Evaluation of Bayesian Network Structure Learning Using Elephant Swarm Water Search Algorithm

Evaluation of Bayesian Network Structure Learning Using Elephant Swarm Water Search Algorithm

Shahab Wahhab Kareem, Mehmet Cudi Okur
DOI: 10.4018/978-1-7998-3222-5.ch008
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Bayesian networks are useful analytical models for designing the structure of knowledge in machine learning which can represent probabilistic dependency relationships among the variables. The authors present the Elephant Swarm Water Search Algorithm (ESWSA) for Bayesian network structure learning. In the algorithm; Deleting, Reversing, Inserting, and Moving are used to make the ESWSA for reaching the optimal structure solution. Mainly, water search strategy of elephants during drought periods is used in the ESWSA algorithm. The proposed method is compared with Pigeon Inspired Optimization, Simulated Annealing, Greedy Search, Hybrid Bee with Simulated Annealing, and Hybrid Bee with Greedy Search using BDeu score function as a metric for all algorithms. They investigated the confusion matrix performances of these techniques utilizing various benchmark data sets. As presented by the results of evaluations, the proposed algorithm achieves better performance than the other algorithms and produces better scores as well as the better values.
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Probabilistic graphical models, have been to be valuable instruments as a description of ambiguous knowledge. The theory of probability presents methods to analyze how the components joined, guaranteeing that the system remains consistent. The combined results expected to be compatible and present new techniques to propose new interface models for observed data. The graph-theoretic side of graphical models presents both an appealing interface within which humans can create interacting collections of variables and a data structure that can use in powerful general-purpose algorithms (Friedman, Murphy, & Russell, 1998). Bayesian networks (Koski & Noble, 2009; Pourret & Naim, 2008) are such a kind of probabilistic graphical models.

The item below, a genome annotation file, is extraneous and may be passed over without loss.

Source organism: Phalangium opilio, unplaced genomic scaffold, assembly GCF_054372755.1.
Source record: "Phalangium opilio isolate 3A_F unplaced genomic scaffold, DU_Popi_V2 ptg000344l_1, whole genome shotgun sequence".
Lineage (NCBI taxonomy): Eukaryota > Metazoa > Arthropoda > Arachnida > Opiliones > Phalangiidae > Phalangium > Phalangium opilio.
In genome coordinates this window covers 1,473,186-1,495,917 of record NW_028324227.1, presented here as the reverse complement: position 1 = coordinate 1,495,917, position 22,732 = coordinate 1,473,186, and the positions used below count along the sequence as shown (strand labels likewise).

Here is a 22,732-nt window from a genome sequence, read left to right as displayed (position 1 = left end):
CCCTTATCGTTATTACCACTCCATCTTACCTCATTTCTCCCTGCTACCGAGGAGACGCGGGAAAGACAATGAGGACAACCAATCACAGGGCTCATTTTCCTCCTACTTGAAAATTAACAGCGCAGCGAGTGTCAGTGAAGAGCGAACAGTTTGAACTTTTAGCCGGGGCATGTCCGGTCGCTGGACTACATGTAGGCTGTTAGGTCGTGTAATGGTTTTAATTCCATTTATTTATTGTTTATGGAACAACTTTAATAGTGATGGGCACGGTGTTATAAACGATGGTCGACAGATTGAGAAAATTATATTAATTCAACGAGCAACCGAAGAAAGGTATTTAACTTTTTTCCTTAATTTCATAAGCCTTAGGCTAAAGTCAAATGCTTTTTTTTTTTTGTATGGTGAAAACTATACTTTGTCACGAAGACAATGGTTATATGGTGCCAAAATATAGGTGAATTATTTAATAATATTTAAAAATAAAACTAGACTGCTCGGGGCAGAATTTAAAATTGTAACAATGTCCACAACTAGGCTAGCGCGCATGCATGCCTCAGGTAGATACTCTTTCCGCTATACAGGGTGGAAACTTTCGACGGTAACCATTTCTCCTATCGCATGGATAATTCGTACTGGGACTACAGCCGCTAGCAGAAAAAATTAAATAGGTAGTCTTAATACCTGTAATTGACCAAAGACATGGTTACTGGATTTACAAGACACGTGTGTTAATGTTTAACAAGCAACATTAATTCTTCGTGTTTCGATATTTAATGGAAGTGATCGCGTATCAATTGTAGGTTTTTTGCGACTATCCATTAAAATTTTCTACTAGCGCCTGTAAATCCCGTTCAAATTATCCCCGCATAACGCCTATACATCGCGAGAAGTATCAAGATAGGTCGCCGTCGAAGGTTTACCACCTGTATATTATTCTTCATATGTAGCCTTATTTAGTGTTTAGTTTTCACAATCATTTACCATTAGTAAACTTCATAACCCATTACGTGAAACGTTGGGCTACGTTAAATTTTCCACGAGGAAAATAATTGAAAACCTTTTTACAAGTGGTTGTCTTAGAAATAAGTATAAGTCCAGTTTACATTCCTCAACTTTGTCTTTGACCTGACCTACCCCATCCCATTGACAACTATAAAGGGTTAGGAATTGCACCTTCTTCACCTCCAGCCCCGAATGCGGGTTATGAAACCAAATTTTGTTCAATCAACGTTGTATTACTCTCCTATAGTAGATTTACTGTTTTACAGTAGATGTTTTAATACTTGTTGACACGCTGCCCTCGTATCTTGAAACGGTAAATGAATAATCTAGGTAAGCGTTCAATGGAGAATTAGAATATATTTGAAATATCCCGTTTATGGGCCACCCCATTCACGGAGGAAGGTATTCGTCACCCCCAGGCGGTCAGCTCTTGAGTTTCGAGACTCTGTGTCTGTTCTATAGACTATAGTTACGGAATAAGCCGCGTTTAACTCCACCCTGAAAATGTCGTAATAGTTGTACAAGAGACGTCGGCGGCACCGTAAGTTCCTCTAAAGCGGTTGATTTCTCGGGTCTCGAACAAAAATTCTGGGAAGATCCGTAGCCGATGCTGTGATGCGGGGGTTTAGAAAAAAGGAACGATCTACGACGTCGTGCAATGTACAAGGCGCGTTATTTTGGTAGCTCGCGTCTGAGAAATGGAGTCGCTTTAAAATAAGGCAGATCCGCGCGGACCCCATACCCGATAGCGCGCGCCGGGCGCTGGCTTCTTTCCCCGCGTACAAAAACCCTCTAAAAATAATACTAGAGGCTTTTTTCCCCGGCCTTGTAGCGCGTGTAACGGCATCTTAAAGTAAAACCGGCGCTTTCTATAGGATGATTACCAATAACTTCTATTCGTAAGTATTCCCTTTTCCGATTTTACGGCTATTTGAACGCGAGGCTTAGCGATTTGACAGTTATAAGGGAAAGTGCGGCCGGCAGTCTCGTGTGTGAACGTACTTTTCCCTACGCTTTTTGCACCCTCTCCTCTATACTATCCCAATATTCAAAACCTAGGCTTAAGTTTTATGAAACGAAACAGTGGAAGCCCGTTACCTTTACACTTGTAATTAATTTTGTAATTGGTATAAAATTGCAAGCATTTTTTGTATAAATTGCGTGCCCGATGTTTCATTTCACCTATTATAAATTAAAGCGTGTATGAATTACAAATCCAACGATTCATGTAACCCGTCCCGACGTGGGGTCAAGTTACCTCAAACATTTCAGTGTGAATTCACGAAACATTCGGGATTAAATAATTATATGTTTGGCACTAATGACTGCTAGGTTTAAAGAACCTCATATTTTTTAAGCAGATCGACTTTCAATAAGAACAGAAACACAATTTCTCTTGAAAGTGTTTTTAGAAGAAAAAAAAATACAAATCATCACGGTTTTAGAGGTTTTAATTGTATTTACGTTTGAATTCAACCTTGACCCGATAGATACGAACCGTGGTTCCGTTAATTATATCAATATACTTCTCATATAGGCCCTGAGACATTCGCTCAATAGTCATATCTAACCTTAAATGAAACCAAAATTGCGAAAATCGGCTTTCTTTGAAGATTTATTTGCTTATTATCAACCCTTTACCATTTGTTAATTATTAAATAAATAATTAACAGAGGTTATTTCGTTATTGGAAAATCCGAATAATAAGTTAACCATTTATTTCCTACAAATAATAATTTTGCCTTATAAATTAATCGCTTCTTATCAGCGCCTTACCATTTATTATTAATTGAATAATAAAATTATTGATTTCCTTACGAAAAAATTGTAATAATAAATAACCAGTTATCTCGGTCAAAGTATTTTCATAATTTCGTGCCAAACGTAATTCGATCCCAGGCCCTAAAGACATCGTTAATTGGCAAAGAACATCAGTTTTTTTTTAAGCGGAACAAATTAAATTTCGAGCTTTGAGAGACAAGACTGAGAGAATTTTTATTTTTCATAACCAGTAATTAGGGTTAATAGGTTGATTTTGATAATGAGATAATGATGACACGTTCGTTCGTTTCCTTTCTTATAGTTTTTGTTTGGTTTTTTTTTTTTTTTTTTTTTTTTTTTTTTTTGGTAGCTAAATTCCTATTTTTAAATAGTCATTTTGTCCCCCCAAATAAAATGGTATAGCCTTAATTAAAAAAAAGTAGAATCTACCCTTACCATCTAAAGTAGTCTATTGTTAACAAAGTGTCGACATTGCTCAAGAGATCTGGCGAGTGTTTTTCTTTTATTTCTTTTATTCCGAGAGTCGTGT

Bayesian networks (BN) are one of the simplified analytical methods for constructing the probabilistic structure of knowledge in machine learning (Ji, Wei, Liu, 2012). They can be implemented universally in knowledge design, argumentation, and inference (Fortier, Sheppard & Pillai, 2013). The structure of Bayesian network is a direct acyclic graph (DAG) which formed concerning two significant parts; the parameters and the structure of the network. The parameters describe conditional probabilities, and the structure expresses dependencies among the variables. Solving the learning structure of a Bayesian network without a suitable search method is difficult. The challenges for learning the optimal structure of a Bayesian network (BN) from a dataset is an NP-hard optimization problem (Li & Chen, 2014); however, extensive research conducted to develop approximate strategies for learning network structure. Essentially, there are two procedures for Bayesian networks structural learning. The first is a constraint-based procedure while the second is score and search procedure (Margaritis, 2003). The score and search method is used to explore the space of BN structures and continuously evaluate all applicant network structures until the valid metric value achieved.

Score-based procedures rely on a function to evaluate the network, the available data, and they search for a structure that optimizes the score, which is the goal (Fast, 2010). The score function method implemented using two primary criteria: Bayesian score and information-theoretic score. The information-theoretic score has implemented in methods like; Log-likelihood (LL), Akaike information criterion (AIC), Bayesian Information Criterion (BIC), Minimum Description Length (MDL), Normalized Minimum Likelihood (NML), and Mutual Information Tests (MIT). The Bayesian score has implemented in other methods like; BD (Bayesian Dirichlet), BDeu (Bayesian Dirichlet (“e” for likelihood-equivalence)), BDeu (Bayesian Dirichlet equivalent uniform (“u” for uniform joint distribution)), and K2 (Cooper & Herskovits, 1992).

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